Quarterly investment outlook - Q2 2022

In this quarter's investment outlook, Chief Economist George Lagarias shares his thoughts on globalisation, recession, and the UK economy.


Globalisation is not inherently "good" or "bad". It is the natural, historic evolution of the nation-state, made possible by the wonders of the internet and the potency of capitalism.

Yet, its impetus in the past few years seems to have stalled. Partly, this is because the internet is much more mature. However, resistance from the nation-state, an ageing demographic and the failings of capitalism itself have put a brake on twenty years of extra-ordinary border-openings, trade deals and movements of population.

Is that pullback temporary? Has globalisation reached its natural limitations for now? Or is the world devolving back to national structures? The implications of answering that question will be profound for policymakers, portfolio managers and holders.

Read our update on globalisation

The perfect recession storm

The Titanic didn't just go down because of an iceberg. Evidence suggests that a fire was raging below deck for days, which the crew could not deal with. The fire may have weakened the hull and destroyed one or two key bulkheads, so once the iceberg struck, the water quickly poured into the rest of the ship. It was thus that the "unsinkable" became very much submersible.

Add J. Bruce Ismay's criminal preference of marketing over passenger safety and the fact that the Captain of the SS California, which was only twenty miles away, chose to ignore the signal flares to go to sleep, and one gets the picture of the perfect storm.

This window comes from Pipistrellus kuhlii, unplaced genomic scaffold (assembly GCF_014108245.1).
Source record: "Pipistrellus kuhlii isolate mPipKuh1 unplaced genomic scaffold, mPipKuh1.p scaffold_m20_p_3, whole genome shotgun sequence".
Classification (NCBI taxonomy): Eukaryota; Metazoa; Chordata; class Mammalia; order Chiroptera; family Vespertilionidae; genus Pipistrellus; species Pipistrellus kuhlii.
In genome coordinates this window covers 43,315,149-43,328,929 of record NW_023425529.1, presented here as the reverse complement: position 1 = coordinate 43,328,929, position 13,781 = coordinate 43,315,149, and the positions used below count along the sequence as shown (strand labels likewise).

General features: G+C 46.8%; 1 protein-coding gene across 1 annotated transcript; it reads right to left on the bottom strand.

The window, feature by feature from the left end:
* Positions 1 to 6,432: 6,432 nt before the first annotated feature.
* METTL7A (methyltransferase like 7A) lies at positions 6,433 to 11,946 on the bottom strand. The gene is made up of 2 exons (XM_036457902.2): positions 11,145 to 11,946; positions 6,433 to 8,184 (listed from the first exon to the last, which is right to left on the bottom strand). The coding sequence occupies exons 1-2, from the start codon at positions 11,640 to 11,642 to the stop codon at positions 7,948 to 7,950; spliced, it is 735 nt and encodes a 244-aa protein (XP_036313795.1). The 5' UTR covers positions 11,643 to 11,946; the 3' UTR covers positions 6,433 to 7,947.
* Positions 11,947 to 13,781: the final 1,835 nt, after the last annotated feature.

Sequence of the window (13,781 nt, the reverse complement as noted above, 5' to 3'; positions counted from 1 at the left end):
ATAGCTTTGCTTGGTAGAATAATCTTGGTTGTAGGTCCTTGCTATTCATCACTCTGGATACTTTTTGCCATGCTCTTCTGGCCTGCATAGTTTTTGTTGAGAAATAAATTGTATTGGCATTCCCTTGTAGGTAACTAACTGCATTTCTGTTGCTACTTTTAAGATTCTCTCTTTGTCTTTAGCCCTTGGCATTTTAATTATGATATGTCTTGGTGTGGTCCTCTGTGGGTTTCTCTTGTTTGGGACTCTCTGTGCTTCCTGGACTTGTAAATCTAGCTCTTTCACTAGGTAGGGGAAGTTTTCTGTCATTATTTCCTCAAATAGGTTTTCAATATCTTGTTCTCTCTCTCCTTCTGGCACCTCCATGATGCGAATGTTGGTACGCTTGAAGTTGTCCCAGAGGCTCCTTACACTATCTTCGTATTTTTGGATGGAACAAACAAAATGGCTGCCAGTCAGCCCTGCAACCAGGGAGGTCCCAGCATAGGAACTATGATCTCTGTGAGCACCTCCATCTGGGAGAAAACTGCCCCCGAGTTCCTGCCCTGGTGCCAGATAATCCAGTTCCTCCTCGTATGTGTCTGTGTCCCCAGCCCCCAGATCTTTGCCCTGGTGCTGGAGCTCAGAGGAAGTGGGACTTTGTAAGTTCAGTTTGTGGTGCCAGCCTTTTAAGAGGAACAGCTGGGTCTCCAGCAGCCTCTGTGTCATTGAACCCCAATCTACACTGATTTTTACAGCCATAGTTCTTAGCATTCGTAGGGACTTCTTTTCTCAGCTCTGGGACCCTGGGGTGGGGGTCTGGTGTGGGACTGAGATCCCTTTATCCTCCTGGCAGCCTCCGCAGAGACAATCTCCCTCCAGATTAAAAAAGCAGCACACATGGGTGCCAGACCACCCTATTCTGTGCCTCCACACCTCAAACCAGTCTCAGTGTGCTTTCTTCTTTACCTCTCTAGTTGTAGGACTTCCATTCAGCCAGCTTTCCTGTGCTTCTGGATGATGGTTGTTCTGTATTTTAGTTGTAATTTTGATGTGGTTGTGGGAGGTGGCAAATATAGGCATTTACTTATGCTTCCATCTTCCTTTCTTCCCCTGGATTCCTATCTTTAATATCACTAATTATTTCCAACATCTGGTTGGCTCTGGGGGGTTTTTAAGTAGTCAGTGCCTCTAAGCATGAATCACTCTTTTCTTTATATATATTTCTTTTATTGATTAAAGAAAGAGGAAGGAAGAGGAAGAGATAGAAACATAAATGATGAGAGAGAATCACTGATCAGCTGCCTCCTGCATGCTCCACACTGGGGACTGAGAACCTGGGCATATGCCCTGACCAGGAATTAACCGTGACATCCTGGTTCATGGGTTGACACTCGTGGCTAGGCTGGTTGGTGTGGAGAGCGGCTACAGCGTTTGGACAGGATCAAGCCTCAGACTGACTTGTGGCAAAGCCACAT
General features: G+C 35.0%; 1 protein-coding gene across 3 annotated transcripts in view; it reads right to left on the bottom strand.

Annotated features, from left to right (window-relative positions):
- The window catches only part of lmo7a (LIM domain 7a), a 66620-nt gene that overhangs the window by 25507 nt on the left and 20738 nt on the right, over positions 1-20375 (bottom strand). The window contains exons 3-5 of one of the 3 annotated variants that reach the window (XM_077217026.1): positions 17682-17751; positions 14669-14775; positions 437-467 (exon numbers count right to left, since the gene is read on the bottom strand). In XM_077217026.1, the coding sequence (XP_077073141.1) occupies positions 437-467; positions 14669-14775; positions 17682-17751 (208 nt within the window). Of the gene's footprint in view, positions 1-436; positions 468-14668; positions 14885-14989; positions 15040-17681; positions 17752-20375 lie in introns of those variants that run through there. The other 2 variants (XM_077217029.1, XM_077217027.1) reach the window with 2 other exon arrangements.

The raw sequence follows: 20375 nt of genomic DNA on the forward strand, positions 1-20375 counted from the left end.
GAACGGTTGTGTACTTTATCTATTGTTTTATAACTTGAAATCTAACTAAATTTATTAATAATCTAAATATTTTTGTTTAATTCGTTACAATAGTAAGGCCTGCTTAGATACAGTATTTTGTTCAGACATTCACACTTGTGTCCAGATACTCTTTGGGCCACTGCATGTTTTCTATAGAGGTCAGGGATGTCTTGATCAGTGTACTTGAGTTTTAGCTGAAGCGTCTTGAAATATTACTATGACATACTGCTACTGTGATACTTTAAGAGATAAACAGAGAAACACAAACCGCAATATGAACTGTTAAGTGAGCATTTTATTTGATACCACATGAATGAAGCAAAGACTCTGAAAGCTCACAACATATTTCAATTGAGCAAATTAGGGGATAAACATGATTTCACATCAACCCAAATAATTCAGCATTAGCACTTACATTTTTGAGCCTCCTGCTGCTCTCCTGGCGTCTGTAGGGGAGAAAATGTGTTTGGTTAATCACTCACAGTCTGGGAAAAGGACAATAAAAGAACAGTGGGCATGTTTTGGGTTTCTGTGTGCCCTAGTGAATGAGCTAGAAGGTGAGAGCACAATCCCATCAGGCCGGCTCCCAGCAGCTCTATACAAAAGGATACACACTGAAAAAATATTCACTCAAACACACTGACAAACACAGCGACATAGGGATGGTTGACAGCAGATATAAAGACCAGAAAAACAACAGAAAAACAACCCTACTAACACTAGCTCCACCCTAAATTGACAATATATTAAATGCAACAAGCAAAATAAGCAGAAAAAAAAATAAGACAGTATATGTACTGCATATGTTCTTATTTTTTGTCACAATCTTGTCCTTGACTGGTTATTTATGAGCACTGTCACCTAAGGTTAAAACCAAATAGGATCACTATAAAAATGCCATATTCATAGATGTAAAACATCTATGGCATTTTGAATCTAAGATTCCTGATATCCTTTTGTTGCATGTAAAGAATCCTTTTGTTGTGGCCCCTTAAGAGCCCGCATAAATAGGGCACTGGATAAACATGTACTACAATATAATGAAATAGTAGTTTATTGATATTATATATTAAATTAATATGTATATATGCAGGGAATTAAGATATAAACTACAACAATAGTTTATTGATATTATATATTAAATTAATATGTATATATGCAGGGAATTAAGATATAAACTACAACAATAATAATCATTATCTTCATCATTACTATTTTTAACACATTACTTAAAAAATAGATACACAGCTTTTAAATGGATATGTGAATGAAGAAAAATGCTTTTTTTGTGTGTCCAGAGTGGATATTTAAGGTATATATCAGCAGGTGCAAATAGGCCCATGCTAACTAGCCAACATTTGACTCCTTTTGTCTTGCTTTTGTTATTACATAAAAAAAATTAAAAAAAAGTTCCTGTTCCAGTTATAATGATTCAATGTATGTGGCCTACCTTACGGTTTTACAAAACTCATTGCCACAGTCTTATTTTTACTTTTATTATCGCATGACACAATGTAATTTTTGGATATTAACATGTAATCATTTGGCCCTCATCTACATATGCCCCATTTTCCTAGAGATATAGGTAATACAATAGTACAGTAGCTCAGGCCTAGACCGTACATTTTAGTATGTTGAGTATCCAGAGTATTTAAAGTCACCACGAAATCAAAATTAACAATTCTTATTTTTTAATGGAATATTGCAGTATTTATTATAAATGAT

But people just remember the iceberg. When disaster strikes, we tend to focus on one thing, making for an easier story. However, humans usually are pretty good at managing individual risks. Economists use the "all things being equal principle" to analyse economic conditions and stress. We are challenged when we have to imagine scenarios where many things go wrong, and one risk materialising reinforces another. It's the third or fourth order events that are difficult to fathom.

Yet it is, more often than not, it takes a confluence rather than individual risks to cause catastrophe, as any veteran of the Global Financial Crisis will attest. We believe that there's a mounting probability that we are seeing such a confluence of risks now, one that could significantly hurt growth.

Read our update on the perfect recession storm

UK economic overview

The UK economy is expected to move in line with the global economy as systemic risks rise. Broadly speaking, we expect to see lower growth and higher inflation. As employees return to work from a Covid-hiatus, they can expect to find more challenging conditions than which they left.

Read our update on the UK economy

Join our next economy and your investments webinar

On Tuesday, 24 May, we will host the next edition of our Economy & Investments webinar series. During the session, our Chief Investment Officer and Chief Economist will examine the economic landscape for investors whilst answering the questions on everyone's minds.

Register for our webinar

How we can help 

If you would like to know more about how we can help you manage, plan, or invest for your future, please get in touch.

Get in touch


Key contact